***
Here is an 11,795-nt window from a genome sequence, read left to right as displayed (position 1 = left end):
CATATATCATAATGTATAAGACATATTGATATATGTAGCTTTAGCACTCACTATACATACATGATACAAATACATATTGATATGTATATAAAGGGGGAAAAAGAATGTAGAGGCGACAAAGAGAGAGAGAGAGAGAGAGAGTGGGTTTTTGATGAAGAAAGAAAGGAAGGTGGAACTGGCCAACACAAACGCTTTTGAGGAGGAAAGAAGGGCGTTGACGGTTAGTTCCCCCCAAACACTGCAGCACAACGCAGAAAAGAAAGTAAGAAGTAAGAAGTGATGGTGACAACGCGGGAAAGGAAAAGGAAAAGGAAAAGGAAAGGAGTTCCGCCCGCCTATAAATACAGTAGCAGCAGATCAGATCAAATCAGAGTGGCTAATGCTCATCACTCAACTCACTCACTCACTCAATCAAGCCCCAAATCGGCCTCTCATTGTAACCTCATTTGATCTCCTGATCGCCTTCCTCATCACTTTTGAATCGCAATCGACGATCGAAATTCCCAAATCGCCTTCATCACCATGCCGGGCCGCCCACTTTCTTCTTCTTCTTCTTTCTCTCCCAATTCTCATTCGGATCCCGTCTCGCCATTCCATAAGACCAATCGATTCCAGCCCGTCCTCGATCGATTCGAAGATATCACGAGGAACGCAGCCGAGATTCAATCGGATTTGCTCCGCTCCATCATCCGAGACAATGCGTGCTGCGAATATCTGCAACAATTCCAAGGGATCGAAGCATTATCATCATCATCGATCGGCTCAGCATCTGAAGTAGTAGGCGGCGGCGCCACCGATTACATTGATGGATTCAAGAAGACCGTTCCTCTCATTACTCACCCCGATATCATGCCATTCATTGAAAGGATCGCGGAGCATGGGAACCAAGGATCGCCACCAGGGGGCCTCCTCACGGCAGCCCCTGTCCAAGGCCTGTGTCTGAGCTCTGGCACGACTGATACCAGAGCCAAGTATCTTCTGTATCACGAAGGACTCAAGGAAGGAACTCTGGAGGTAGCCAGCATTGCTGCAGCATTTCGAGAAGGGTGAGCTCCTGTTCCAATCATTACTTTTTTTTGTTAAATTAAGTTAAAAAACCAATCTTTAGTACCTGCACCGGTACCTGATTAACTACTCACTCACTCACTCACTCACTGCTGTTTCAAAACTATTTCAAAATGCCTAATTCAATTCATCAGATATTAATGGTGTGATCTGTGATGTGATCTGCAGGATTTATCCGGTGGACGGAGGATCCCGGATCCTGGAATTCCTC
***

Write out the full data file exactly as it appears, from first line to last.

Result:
Here is an 11,795-nt window from a genome sequence, read left to right as displayed (position 1 = left end):
CATATATCATAATGTATAAGACATATTGATATATGTAGCTTTAGCACTCACTATACATACATGATACAAATACATATTGATATGTATATAAAGGGGGAAAAAGAATGTAGAGGCGACAAAGAGAGAGAGAGAGAGAGAGAGTGGGTTTTTGATGAAGAAAGAAAGGAAGGTGGAACTGGCCAACACAAACGCTTTTGAGGAGGAAAGAAGGGCGTTGACGGTTAGTTCCCCCCAAACACTGCAGCACAACGCAGAAAAGAAAGTAAGAAGTAAGAAGTGATGGTGACAACGCGGGAAAGGAAAAGGAAAAGGAAAAGGAAAGGAGTTCCGCCCGCCTATAAATACAGTAGCAGCAGATCAGATCAAATCAGAGTGGCTAATGCTCATCACTCAACTCACTCACTCACTCAATCAAGCCCCAAATCGGCCTCTCATTGTAACCTCATTTGATCTCCTGATCGCCTTCCTCATCACTTTTGAATCGCAATCGACGATCGAAATTCCCAAATCGCCTTCATCACCATGCCGGGCCGCCCACTTTCTTCTTCTTCTTCTTTCTCTCCCAATTCTCATTCGGATCCCGTCTCGCCATTCCATAAGACCAATCGATTCCAGCCCGTCCTCGATCGATTCGAAGATATCACGAGGAACGCAGCCGAGATTCAATCGGATTTGCTCCGCTCCATCATCCGAGACAATGCGTGCTGCGAATATCTGCAACAATTCCAAGGGATCGAAGCATTATCATCATCATCGATCGGCTCAGCATCTGAAGTAGTAGGCGGCGGCGCCACCGATTACATTGATGGATTCAAGAAGACCGTTCCTCTCATTACTCACCCCGATATCATGCCATTCATTGAAAGGATCGCGGAGCATGGGAACCAAGGATCGCCACCAGGGGGCCTCCTCACGGCAGCCCCTGTCCAAGGCCTGTGTCTGAGCTCTGGCACGACTGATACCAGAGCCAAGTATCTTCTGTATCACGAAGGACTCAAGGAAGGAACTCTGGAGGTAGCCAGCATTGCTGCAGCATTTCGAGAAGGGTGAGCTCCTGTTCCAATCATTACTTTTTTTTGTTAAATTAAGTTAAAAAACCAATCTTTAGTACCTGCACCGGTACCTGATTAACTACTCACTCACTCACTCACTCACTGCTGTTTCAAAACTATTTCAAAATGCCTAATTCAATTCATCAGATATTAATGGTGTGATCTGTGATGTGATCTGCAGGATTTATCCGGTGGACGGAGGATCCCGGATCCTGGAATTCCTC